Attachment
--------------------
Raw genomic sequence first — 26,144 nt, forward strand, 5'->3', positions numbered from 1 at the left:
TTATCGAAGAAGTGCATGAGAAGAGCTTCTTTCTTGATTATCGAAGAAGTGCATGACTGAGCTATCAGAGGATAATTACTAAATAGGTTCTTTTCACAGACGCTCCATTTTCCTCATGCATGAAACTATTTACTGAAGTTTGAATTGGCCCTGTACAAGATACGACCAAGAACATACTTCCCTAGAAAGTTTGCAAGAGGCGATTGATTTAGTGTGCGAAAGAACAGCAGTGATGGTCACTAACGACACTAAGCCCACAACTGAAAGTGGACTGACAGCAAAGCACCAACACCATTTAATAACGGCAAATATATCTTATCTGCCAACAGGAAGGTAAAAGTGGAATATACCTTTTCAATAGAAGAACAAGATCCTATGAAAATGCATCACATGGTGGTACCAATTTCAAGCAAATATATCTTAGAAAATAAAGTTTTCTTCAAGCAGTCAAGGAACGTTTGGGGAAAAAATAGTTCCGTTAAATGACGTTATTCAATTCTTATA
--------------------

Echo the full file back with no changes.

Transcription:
Raw genomic sequence first — 26,144 nt, forward strand, 5'->3', positions numbered from 1 at the left:
TTATCGAAGAAGTGCATGAGAAGAGCTTCTTTCTTGATTATCGAAGAAGTGCATGACTGAGCTATCAGAGGATAATTACTAAATAGGTTCTTTTCACAGACGCTCCATTTTCCTCATGCATGAAACTATTTACTGAAGTTTGAATTGGCCCTGTACAAGATACGACCAAGAACATACTTCCCTAGAAAGTTTGCAAGAGGCGATTGATTTAGTGTGCGAAAGAACAGCAGTGATGGTCACTAACGACACTAAGCCCACAACTGAAAGTGGACTGACAGCAAAGCACCAACACCATTTAATAACGGCAAATATATCTTATCTGCCAACAGGAAGGTAAAAGTGGAATATACCTTTTCAATAGAAGAACAAGATCCTATGAAAATGCATCACATGGTGGTACCAATTTCAAGCAAATATATCTTAGAAAATAAAGTTTTCTTCAAGCAGTCAAGGAACGTTTGGGGAAAAAATAGTTCCGTTAAATGACGTTATTCAATTCTTATA